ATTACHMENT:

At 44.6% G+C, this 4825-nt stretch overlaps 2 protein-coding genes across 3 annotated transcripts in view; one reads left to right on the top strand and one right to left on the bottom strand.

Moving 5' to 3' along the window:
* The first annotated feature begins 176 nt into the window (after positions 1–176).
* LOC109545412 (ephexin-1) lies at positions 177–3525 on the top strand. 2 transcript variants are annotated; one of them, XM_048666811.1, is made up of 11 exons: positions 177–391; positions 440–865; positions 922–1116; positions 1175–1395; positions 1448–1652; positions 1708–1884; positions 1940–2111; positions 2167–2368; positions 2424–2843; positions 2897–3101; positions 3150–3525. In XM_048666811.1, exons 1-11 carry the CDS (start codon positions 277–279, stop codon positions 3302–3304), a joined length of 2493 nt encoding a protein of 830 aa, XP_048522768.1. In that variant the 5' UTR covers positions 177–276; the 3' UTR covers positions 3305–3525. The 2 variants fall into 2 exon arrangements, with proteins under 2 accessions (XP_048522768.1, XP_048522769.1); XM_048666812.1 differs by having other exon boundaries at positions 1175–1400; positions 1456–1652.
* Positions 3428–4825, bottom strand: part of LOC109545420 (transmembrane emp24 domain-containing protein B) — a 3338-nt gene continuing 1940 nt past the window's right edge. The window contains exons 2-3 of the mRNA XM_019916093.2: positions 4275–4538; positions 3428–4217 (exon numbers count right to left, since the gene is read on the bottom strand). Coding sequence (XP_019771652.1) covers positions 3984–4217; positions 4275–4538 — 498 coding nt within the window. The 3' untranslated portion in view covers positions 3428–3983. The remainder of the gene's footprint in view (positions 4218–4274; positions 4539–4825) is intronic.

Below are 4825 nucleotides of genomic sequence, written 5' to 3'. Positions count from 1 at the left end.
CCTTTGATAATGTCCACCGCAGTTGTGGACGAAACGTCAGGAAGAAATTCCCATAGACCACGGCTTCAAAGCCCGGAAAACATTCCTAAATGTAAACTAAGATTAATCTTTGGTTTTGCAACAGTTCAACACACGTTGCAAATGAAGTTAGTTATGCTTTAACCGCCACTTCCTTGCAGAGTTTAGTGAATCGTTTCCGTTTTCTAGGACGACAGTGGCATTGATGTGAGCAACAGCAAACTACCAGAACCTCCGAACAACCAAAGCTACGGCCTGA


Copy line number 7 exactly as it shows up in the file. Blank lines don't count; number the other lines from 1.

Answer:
CCTTTGATAATGTCCACCGCAGTTGTGGACGAAACGTCAGGAAGAAATTCCCATAGACCACGGCTTCAAAGCCCGGAAAACATTCCTAAATGTAAACTAAGATTAATCTTTGGTTTTGCAACAGTTCAACACACGTTGCAAATGAAGTTAGTTATGCTTTAACCGCCACTTCCTTGCAGAGTTTAGTGAATCGTTTCCGTTTTCTAGGACGACAGTGGCATTGATGTGAGCAACAGCAAACTACCAGAACCTCCGAACAACCAAAGCTACGGCCTGA